access to crop insurance, just like any other farmer? I don’t know I’m not an expert on Ag policy but it’s a big question that needs to be answered so.
Currently, I feel that the proposals that are out there a pretty good, a good conversation starter, but they answer, maybe 10 to 15% of the questions that need to be answered, to actually have a solution. And maybe the solution is to pass something and then have lawmakers that are willing and able to finish the work as we go and as we learn. I know Congress has not been particularly good at that, as of late, but that might be the requirement for getting this right because it’d be hard to answer all these questions, until we get going, but not getting back to looking at this one two years into the process might also be detrimental. Yeah it’s um it’s a big question, I think the tax component is relatively simple compared to some of these other issues that I raised. I think we can design a federal tax that won’t crush the market. I agree with my fellow speakers that taxes are just one component, but again if they’re too high, if they’re too expensive to comply with, that could be a problem. Avoid that at the federal level and then turn your focus to something else. I think that’s that’s, the key for federal lawmakers.
Shaleen Title: Alright real quick you just clarify when you said you think it would be detrimental to revisit a year or two in?
Ulrik Boesen: No, not not to do it. So, if you were to pass something half-baked and then just leave it go that could be a huge problem, because it might create some you know path dependencies that wouldn’t be good down the road.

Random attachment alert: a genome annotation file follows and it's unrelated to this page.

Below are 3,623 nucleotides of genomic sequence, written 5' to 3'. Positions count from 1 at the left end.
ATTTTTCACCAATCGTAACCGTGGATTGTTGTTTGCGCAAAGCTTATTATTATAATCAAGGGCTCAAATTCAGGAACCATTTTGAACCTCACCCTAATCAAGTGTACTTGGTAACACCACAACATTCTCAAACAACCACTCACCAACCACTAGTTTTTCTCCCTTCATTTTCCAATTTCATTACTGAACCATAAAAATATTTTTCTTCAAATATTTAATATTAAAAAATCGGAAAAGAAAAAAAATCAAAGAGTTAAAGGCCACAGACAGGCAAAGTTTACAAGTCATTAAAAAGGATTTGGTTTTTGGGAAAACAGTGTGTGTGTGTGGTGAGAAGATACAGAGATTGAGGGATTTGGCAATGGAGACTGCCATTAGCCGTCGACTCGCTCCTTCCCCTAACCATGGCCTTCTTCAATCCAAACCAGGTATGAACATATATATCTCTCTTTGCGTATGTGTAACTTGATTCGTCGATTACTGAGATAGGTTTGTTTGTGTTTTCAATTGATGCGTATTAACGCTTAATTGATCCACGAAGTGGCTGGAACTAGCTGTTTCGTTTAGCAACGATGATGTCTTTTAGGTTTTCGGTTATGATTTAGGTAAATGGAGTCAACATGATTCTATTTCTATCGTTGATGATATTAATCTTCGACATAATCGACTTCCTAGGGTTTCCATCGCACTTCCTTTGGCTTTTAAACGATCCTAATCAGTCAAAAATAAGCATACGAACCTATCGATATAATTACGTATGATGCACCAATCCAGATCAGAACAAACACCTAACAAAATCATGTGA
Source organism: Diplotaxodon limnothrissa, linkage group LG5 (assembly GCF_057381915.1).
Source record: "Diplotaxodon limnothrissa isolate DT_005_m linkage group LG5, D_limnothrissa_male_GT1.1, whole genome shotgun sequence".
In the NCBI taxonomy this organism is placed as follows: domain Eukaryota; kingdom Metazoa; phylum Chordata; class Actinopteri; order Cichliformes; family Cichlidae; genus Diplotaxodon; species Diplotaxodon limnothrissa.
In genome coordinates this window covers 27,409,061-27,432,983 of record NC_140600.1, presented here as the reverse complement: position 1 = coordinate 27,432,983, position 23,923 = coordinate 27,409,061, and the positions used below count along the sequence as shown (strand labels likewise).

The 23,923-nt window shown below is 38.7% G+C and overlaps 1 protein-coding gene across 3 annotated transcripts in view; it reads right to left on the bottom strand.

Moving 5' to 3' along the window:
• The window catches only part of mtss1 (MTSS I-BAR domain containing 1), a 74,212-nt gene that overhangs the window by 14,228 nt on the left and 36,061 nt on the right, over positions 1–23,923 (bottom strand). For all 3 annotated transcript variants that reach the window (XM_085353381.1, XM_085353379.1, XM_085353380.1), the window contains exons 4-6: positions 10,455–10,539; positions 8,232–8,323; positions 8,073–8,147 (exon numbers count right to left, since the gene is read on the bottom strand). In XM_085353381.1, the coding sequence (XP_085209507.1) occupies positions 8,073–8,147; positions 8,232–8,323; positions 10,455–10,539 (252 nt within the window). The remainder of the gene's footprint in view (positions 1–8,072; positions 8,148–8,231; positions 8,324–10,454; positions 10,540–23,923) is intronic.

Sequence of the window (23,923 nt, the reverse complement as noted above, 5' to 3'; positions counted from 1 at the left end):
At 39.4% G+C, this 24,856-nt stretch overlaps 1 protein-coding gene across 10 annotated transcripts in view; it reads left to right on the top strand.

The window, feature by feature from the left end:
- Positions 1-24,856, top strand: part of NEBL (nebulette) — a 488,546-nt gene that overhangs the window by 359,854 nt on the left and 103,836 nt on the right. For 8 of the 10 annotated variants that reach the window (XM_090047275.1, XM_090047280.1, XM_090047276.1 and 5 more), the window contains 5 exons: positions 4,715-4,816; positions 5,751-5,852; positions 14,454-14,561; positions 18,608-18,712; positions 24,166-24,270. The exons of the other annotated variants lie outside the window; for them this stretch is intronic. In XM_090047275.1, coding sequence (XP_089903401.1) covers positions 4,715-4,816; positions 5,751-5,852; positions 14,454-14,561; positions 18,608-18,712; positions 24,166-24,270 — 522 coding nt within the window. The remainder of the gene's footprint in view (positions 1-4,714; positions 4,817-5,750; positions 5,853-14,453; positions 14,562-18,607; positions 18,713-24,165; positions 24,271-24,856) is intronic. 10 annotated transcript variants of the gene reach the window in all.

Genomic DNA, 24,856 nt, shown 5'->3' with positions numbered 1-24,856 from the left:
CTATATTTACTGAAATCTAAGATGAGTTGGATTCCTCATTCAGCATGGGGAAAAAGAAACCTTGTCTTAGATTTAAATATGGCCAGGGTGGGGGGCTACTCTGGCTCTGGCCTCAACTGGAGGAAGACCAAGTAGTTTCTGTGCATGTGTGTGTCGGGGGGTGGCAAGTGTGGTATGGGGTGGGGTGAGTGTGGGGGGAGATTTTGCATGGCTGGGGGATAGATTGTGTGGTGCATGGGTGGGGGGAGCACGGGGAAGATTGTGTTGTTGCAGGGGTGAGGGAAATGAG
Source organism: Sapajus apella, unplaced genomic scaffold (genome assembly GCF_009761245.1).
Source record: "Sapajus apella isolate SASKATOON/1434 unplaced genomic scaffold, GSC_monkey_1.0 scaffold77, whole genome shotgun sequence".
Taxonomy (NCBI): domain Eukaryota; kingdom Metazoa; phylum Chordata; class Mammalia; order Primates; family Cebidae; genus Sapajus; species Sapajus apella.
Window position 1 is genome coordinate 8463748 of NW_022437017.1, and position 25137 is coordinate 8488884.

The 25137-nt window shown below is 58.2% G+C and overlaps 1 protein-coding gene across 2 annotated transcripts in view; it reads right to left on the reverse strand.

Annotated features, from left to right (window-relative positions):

Shaleen Title: Absolutely, yeah, thank you. Hilary?
Hilary Bricken: I am not a good policy wonk. I’m a very like boots and suspenders kind of lawyer, right, in the field and we rarely get excited over any federal legislation. I think it’s just PTSD from so much being dropped and ignored and the puns don’t stop. But the one that really has yanked my chain is the State’s Reform Act and yesterday pretty much confirmed that. I’m pretty active on Twitter I think it’s fun albeit probably a social death spiral, but Amazon publicly endorsing the States Reform Act, I mean knock me over with a feather because that wouldn’t have happened a decade ago, and even though they’re also openly claiming they have no interest in vending any kind of cannabis, I really don’t think I can take that at face value as maybe the number one national and international distributor, of all things, goods and inanimate objects. But that endorsement alone tells me a ton. This is not just lip service. That bill probably has the most momentum out of everything that we’ve seen drop, I think, in the past five years, for better or worse. The other kicker is that it’s from a junior congresswoman from South Carolina. I mean what world are we living in. I don’t I don’t know. And I looked at the tax piece. Not going to opine on that, Ulrik did a great job on that, but essentially if that billboard past TTB would be in control of the adult use side with ATF doing the enforcement right. And FDA and USDA would also play roles USDA would handle cultivators FDA would handle legitimate medical applications. What that looks like in the wake of the State’s Reform Act, I cannot say because in most of these states medical has become irrelevant in the adult use markets and, notably, I think, also yesterday New York has decided that any condition whatsoever as long as you can get a physician’s recommendation will qualify you to access medical cannabis. That’s on the heels of the adult use program coming to fruition in a year, two years, that’s not unusual. So legitimate medical applications? Couldn’t say what that is in the future. But it’s very clear with the adult you states that medical becomes obsolete once legalization hits. And I think people are fearful of having the FDA participate, for a number of reasons, given the established tracks to get drugs to market, dealing with the food drug and cosmetic act is so painful and cost prohibitive for tiny companies. I’m not sure that’s the best way to essentially handle that I don’t know if the FDA brings legitimacy or just more red tape to what otherwise would be some pretty good entrepreneurial ideas.